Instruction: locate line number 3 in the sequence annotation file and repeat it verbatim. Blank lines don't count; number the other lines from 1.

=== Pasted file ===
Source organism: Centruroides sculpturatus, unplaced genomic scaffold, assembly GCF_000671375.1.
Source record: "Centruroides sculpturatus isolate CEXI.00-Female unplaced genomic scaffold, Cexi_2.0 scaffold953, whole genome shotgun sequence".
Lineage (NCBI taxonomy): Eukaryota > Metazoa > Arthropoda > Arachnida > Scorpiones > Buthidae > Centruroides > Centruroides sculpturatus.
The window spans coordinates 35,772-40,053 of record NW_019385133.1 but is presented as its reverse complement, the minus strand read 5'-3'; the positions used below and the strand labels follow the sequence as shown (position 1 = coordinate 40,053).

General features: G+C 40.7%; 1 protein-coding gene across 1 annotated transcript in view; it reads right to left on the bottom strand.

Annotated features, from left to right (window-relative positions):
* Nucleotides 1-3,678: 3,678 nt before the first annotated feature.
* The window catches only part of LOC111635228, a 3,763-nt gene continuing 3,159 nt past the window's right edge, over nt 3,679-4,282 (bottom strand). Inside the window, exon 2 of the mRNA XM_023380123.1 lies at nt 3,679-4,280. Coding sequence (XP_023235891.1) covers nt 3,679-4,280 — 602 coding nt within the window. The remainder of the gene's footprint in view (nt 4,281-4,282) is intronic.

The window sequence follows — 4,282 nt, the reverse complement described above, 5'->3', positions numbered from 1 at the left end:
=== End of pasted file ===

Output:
Lineage (NCBI taxonomy): Eukaryota > Metazoa > Arthropoda > Arachnida > Scorpiones > Buthidae > Centruroides > Centruroides sculpturatus.